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Synthesis

Chemical Reactors On Demand

Chemical Engineering: 3-D printer produces custom vessels for chemical synthesis

by Lauren K. Wolf
April 16, 2012 | APPEARED IN VOLUME 90, ISSUE 16

[+]Enlarge
The size of a 3-D-printed reactor’s mixing chamber dictates which main product is generated by the same two reactants, in this case 4-methoxyaniline (blue) and 5-(2-bromoethyl)phenanthridinium bromide (yellow).
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The size of a 3-D-printed reactor’s mixing chamber dictates which main product is generated by the same two reactants, in this case 4-methoxyaniline (blue) and 5-(2-bromoethyl)phenanthridinium bromide (yellow).

Rather than paying experts to manufacture intricate glassware and specialized reactors, chemists of the future may be able to design and fabricate their own inexpensive reaction vessels with the push of a few buttons, according to a report in Nature Chemistry (DOI: 10.1038/nchem.1313).

An international team of researchers led by Leroy Cronin of Scotland’s University of Glasgow used a homemade three-dimensional printer—a device capable of building complicated objects layer by layer—to manufacture polymeric vessels for running chemical reactions. This relatively cheap, automated, and customizable method will make it possible for synthetic laboratories and small companies to access chemical engineering tools typically used only in large-scale industrial settings, the researchers say.

Cronin and coworkers first planned their reactor configuration with computer-assisted design (CAD) software. The resulting blueprint was then loaded into the 3-D printer, which generated the reaction vessel a layer at a time by extruding a fast-curing acetoxy silicone from the nozzles on its printhead. At pre­programmed intervals during the printing, which took anywhere from minutes to hours, the researchers added components to the silicone reactor, such as a glass window for observing reaction progress.

Chemical Reactors Made By 3-D Printing
Credit: C&EN
An international team of researchers led by Leroy Cronin of the University of Glasgow has applied the up-and-coming technology of 3-D printing to chemical synthesis. The researchers built their own printer and used it to fabricate customized vessels for all manner of chemical reactions. In some cases, the reactors even participate in the reaction. This work is intended to make expensive chemical engineering tools available to everyone, the researchers say.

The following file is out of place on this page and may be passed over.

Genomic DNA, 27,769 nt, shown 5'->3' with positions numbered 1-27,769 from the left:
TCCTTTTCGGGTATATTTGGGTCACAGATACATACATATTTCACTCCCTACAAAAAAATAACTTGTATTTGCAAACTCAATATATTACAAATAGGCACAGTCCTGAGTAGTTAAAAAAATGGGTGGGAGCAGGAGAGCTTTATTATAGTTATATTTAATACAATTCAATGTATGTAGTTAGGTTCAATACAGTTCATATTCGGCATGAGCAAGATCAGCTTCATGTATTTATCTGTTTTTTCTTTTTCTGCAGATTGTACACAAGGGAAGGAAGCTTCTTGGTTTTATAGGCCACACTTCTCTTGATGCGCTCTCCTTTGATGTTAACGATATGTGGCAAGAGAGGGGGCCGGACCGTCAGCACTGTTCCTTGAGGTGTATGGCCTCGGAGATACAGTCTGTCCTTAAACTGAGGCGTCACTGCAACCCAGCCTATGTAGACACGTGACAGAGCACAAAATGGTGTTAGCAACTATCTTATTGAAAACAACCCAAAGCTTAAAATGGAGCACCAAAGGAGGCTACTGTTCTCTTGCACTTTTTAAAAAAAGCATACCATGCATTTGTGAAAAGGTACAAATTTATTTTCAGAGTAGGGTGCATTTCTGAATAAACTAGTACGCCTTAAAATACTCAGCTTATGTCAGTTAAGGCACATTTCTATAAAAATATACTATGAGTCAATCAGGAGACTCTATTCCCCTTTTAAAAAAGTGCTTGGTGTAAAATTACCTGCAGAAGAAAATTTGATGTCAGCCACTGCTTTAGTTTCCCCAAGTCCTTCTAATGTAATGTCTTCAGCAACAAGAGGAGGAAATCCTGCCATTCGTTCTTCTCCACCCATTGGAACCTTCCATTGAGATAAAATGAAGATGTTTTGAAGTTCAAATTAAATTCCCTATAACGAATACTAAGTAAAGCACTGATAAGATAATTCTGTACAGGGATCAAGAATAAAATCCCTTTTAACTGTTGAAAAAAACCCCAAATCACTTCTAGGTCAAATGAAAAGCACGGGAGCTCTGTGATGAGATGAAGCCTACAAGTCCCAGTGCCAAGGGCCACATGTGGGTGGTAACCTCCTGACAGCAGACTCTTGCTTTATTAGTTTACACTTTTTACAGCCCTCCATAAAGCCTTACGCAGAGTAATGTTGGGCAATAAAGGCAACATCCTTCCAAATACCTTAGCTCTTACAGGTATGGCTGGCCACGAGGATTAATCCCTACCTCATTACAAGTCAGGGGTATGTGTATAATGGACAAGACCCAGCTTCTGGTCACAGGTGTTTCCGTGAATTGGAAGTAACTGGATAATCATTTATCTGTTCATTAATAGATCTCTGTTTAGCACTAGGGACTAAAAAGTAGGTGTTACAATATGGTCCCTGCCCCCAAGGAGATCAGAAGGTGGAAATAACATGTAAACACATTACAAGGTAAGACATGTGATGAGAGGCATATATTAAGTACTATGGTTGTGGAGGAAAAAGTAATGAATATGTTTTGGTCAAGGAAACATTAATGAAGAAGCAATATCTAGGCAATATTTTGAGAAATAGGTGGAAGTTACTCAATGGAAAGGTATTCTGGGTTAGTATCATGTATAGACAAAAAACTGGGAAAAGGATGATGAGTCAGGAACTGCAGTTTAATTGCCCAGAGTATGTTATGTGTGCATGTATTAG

Using the newly manufactured vessels, the researchers synthesized new heterocyclic organic compounds and inorganic nanocluster molecules, demonstrating the reactors’ capabilities. The team also showed that their reactors could become part of the reaction: The scientists impregnated a vessel’s walls with a palladium carbon paste during printing and then used the catalyst-lined chamber to hydrogenate styrene loaded inside.

“This is a fundamental way of blurring the distinction between the reactor and the reaction,” Cronin says. “You could infinitely configure the reaction and reaction space” with this 3-D printing technique.

Among the many demonstration reactions the team ran inside its printed reactors, Cronin says his favorite is one in which the vessel’s geometry dictates a reaction’s outcome. When added in stoichiometric amounts to a large mixing chamber, the reactants 4-methoxyaniline and 5-(2-bromoethyl)phenanthridinium bromide combine to form a dihydroimidazo cationic product containing a C=N bond. A small chamber that limits the ratio of reactants at 1:1, however, mostly yields a tetrahydroimidazo isomer without the double bond.

Although the reaction vessels reported by Cronin and coworkers at this early stage are rather crude, the approach enables “an incredibly broad parameter space—including reactor design, materials, and sequence—that could be explored,” Jennifer A. Lewis says. She is a materials scientist at the University of Illinois, Urbana-Champaign, who has used 3-D printers to pattern conductive inks onto substrates. She adds that she’s gratified to see 3-D printing “employed in such a radically new way.”

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Comments
Eddy Dolusic (April 18, 2012 10:12 AM)
I don't understand the difference between 'in stoichiometric amounts' and 'at 1:1'.
Lauren K. Wolf (April 18, 2012 4:01 PM)
@Eddy By "in stoichiometric amounts," I mean that there is enough of each reactant (the optimum amount) to drive the reaction to completion. For example, in the reaction, N2 + 3 H2 → 2 NH3, you need a 1:3 ratio of nitrogen to hydrogen to get the desired product. In this 3-D printing study, the researchers made the reactor vessel so small that only a 1:1 ratio of their reactants could fit inside, so they didn't get a complete product. Hope this helps.

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